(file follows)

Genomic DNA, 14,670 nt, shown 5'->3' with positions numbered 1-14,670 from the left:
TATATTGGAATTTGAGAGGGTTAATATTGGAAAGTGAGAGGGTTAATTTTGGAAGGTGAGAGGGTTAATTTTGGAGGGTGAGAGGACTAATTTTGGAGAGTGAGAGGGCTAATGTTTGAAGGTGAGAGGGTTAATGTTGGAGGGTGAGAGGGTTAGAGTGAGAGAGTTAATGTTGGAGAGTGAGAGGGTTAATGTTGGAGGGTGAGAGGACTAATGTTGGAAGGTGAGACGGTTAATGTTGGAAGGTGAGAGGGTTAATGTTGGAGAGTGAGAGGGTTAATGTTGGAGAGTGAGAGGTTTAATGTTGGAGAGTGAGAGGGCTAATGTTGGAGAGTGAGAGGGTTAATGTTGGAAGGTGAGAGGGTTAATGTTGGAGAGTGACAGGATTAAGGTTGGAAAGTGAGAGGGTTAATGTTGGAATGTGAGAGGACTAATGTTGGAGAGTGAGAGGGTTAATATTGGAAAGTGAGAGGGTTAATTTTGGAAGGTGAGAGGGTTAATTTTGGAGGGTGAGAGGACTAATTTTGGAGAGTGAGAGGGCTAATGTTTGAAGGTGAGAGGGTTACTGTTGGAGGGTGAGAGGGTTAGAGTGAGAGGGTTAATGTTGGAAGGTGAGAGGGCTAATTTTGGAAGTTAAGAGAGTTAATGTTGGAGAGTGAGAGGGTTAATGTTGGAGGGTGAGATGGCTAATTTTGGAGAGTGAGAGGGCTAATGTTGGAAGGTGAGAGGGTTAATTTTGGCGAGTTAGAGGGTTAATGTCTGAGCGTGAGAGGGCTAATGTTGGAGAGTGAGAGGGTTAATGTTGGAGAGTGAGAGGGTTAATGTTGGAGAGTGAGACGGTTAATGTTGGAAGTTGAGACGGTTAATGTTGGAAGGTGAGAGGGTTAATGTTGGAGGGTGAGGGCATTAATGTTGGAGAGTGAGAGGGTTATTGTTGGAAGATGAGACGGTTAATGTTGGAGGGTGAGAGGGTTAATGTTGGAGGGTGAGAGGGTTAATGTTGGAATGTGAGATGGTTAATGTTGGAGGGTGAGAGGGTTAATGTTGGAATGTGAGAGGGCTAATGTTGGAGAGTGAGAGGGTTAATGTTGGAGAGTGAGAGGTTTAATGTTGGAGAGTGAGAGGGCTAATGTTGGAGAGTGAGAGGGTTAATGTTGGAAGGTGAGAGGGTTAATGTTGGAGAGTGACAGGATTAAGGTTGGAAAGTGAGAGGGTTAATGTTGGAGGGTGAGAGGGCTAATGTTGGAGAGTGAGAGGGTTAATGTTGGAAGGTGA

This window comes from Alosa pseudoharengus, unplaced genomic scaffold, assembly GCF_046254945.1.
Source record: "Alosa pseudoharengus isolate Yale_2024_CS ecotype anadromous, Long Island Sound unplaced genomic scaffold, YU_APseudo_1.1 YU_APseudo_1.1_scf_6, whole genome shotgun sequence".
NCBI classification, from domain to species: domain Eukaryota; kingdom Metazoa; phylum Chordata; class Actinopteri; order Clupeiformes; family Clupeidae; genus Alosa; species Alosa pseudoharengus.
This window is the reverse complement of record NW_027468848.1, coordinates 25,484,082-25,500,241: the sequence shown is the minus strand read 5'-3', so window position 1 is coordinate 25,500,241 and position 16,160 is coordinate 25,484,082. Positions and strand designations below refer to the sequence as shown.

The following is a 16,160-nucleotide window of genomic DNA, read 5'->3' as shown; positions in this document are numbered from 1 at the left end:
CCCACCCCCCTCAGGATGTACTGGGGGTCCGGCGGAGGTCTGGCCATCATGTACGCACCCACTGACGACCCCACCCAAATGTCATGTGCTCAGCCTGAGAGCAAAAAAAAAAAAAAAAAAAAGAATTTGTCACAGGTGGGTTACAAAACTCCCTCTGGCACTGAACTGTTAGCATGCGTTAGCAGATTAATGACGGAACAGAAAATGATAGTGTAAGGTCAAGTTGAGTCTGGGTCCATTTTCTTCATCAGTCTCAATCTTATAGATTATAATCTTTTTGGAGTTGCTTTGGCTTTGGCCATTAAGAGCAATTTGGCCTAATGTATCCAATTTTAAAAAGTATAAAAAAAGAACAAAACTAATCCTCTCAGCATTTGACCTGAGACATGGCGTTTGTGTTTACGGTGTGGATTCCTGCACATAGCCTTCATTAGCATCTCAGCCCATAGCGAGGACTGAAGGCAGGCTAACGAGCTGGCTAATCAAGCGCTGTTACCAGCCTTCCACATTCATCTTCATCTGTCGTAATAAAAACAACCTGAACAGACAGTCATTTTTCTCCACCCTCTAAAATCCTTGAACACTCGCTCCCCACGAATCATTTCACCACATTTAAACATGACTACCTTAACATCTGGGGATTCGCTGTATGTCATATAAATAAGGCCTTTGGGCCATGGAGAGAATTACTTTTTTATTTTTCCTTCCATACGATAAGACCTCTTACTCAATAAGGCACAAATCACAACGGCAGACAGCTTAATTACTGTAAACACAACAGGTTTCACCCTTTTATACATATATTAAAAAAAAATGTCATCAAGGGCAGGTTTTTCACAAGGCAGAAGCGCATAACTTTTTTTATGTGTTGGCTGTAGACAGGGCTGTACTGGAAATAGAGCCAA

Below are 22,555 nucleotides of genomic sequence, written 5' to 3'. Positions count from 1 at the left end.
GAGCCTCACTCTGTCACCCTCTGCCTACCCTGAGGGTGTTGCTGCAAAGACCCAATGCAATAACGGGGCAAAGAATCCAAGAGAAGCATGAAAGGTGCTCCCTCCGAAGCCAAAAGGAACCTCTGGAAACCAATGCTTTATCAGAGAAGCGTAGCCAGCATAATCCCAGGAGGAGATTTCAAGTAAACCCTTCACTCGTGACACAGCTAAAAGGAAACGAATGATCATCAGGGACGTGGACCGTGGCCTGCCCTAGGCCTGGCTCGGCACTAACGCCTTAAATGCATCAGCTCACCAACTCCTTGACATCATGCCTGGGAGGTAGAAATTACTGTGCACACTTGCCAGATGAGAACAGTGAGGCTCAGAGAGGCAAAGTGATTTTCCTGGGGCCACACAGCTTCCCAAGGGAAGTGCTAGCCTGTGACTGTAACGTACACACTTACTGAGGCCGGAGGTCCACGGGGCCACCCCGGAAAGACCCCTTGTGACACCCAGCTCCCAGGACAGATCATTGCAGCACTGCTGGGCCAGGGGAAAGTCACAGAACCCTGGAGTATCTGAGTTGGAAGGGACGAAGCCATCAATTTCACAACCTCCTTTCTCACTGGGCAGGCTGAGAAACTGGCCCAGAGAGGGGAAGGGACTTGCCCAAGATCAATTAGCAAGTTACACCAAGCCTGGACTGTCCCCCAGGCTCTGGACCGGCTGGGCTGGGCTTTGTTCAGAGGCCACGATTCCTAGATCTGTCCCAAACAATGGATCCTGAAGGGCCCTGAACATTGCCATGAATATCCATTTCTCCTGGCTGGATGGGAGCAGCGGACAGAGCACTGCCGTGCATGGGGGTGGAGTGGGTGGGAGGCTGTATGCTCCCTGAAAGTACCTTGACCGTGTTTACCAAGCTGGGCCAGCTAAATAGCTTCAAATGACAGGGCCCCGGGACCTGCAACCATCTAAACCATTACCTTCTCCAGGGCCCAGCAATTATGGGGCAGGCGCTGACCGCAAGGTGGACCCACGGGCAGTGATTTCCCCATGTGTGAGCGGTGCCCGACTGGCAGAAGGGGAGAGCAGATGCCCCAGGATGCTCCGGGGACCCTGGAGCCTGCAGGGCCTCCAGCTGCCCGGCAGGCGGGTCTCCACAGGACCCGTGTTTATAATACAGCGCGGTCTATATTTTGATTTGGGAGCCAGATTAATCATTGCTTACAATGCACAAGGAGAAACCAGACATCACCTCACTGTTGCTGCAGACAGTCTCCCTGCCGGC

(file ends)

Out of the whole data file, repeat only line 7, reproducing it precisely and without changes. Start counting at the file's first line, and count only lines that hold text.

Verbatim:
The following is a 16,160-nucleotide window of genomic DNA, read 5'->3' as shown; positions in this document are numbered from 1 at the left end: